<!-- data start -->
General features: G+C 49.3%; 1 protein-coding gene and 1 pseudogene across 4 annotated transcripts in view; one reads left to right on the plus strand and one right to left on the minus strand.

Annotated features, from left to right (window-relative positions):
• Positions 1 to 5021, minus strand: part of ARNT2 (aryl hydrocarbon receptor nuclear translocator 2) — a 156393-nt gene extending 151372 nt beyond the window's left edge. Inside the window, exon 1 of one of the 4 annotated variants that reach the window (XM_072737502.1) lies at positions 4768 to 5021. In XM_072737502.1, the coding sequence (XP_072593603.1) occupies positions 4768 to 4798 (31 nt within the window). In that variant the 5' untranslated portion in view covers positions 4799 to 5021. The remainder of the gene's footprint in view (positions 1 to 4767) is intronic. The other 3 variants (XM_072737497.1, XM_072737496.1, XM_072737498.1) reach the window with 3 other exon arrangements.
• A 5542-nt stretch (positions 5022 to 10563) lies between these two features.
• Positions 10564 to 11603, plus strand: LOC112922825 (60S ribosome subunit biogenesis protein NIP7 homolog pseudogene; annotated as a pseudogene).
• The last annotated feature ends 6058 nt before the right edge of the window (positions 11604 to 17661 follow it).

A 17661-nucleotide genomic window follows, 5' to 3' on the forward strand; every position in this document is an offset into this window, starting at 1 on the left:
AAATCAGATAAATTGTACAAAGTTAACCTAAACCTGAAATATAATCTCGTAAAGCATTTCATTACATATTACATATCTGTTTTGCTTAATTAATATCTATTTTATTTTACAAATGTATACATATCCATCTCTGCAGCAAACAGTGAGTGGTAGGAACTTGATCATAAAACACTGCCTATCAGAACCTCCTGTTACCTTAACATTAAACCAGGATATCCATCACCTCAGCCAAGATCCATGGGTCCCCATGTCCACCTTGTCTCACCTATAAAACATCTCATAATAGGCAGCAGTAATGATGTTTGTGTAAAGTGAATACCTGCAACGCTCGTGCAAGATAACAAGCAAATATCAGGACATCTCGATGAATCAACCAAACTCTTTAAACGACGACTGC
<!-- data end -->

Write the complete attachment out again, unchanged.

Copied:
General features: G+C 49.3%; 1 protein-coding gene and 1 pseudogene across 4 annotated transcripts in view; one reads left to right on the plus strand and one right to left on the minus strand.

Annotated features, from left to right (window-relative positions):
• Positions 1 to 5021, minus strand: part of ARNT2 (aryl hydrocarbon receptor nuclear translocator 2) — a 156393-nt gene extending 151372 nt beyond the window's left edge. Inside the window, exon 1 of one of the 4 annotated variants that reach the window (XM_072737502.1) lies at positions 4768 to 5021. In XM_072737502.1, the coding sequence (XP_072593603.1) occupies positions 4768 to 4798 (31 nt within the window). In that variant the 5' untranslated portion in view covers positions 4799 to 5021. The remainder of the gene's footprint in view (positions 1 to 4767) is intronic. The other 3 variants (XM_072737497.1, XM_072737496.1, XM_072737498.1) reach the window with 3 other exon arrangements.
• A 5542-nt stretch (positions 5022 to 10563) lies between these two features.
• Positions 10564 to 11603, plus strand: LOC112922825 (60S ribosome subunit biogenesis protein NIP7 homolog pseudogene; annotated as a pseudogene).
• The last annotated feature ends 6058 nt before the right edge of the window (positions 11604 to 17661 follow it).

A 17661-nucleotide genomic window follows, 5' to 3' on the forward strand; every position in this document is an offset into this window, starting at 1 on the left:
AAATCAGATAAATTGTACAAAGTTAACCTAAACCTGAAATATAATCTCGTAAAGCATTTCATTACATATTACATATCTGTTTTGCTTAATTAATATCTATTTTATTTTACAAATGTATACATATCCATCTCTGCAGCAAACAGTGAGTGGTAGGAACTTGATCATAAAACACTGCCTATCAGAACCTCCTGTTACCTTAACATTAAACCAGGATATCCATCACCTCAGCCAAGATCCATGGGTCCCCATGTCCACCTTGTCTCACCTATAAAACATCTCATAATAGGCAGCAGTAATGATGTTTGTGTAAAGTGAATACCTGCAACGCTCGTGCAAGATAACAAGCAAATATCAGGACATCTCGATGAATCAACCAAACTCTTTAAACGACGACTGC